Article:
The panelists were then asked about acquisitions versus original productions. At Amazon Prime, there are kids’ programs that are licensed. “From an originals standpoint, there are also shows that we look at as pre-buys, so we have creative input but it’s produced outside of our purview,” Sorensen said. “They are branded as originals because we feel they fit the brand. That would include Thunderbirds Are Go, Bookaboo. It’s 10 to 15 percent of our lineup that is licensed or a co-production.”

At Canal+’s kids’ properties the breakdown is about 50/50, Blaevoet said. “We tripled our budget last year. We’re investing more and more in pre-buys. We play a very strong role in the development.”

The situation is “fluid” at Disney XD, Buhaj said. Acquisitions and co-productions are important for the channel, he said. “The most important part on the co-production side is to make sure that anyone at the table is there for a good season. You don’t want so many people that the creative vision gets lost. The journey will never be smooth, but it’s ultimately worthwhile because you get some really interesting productions.”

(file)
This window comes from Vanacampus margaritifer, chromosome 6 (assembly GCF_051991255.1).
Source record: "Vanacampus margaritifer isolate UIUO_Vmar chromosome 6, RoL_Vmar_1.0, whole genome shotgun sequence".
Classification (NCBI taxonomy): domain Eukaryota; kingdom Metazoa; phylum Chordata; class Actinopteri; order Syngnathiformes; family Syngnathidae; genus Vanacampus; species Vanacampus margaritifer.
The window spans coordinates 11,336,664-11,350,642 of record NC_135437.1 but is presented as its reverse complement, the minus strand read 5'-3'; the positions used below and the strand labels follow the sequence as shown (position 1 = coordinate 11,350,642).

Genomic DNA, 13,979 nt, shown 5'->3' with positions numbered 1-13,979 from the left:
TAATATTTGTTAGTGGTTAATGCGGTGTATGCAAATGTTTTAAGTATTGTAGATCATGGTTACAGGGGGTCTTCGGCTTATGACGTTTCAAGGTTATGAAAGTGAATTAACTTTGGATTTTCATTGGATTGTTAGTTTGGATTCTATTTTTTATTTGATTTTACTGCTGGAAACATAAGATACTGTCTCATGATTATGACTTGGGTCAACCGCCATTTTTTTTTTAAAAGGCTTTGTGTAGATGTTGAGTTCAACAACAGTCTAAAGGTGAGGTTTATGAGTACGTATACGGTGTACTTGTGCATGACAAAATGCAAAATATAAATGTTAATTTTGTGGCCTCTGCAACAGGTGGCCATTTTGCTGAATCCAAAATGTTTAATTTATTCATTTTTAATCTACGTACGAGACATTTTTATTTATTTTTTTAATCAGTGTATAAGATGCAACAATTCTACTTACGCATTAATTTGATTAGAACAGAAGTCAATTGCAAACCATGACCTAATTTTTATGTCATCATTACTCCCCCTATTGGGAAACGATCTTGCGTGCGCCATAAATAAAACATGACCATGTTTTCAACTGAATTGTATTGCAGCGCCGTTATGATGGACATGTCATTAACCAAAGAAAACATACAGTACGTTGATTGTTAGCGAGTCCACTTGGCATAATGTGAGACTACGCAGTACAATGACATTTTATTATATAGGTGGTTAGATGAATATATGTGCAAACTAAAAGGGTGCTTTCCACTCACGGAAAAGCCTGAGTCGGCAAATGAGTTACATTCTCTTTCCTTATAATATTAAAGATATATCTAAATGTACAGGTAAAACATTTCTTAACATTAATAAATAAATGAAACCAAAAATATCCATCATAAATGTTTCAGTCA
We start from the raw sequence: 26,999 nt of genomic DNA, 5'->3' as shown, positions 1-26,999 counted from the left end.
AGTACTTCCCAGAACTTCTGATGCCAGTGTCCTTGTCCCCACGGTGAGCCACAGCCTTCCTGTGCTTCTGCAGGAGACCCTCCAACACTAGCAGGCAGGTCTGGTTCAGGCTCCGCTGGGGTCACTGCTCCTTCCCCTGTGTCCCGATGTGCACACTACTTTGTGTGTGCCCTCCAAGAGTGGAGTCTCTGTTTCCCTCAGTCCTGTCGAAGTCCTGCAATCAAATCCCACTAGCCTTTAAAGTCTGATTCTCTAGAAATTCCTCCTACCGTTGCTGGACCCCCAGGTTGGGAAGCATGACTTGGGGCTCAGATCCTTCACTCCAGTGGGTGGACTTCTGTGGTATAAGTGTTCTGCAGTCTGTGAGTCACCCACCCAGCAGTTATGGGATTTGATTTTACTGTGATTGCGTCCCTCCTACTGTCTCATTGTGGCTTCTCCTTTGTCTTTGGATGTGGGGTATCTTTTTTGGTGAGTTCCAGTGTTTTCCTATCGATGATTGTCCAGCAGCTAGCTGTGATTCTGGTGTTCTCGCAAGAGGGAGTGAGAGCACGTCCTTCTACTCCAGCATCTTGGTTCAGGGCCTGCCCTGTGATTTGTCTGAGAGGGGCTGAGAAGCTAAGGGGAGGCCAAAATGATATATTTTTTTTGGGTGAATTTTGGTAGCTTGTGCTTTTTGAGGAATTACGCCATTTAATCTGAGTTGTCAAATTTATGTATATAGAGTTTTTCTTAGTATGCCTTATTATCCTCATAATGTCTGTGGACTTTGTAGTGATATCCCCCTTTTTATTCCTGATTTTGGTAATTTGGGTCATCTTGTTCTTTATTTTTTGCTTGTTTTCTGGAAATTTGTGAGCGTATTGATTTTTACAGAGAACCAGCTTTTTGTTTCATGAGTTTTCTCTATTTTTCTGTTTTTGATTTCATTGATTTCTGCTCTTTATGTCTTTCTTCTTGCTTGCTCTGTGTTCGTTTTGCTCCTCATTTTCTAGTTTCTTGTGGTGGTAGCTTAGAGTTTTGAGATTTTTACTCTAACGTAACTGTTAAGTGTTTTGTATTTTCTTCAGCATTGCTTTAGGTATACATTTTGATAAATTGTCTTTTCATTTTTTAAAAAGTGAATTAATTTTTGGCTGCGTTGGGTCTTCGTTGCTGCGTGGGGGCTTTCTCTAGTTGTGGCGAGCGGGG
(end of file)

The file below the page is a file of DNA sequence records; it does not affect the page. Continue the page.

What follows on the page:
Muller said CBBC approaches acquisitions in two ways—straight acquisitions and pre-buys, which are the majority. In the case of the pure acquisitions The Next Step and The Deep, those are shows that the channel would not have made on its own that “bring something really rich into the schedule. It offers us an opportunity to open the world up in a slightly different way.”

Discussing managing co-productions, Sorensen noted, “For Amazon, [it’s about] making sure it fits with the brand. We’re always thinking about Amazon’s customers. If we’re going to get into a co-production situation, we need to first make sure that our customers will respond to it positively. If it can check that box, all the other stuff seems to fall in line.”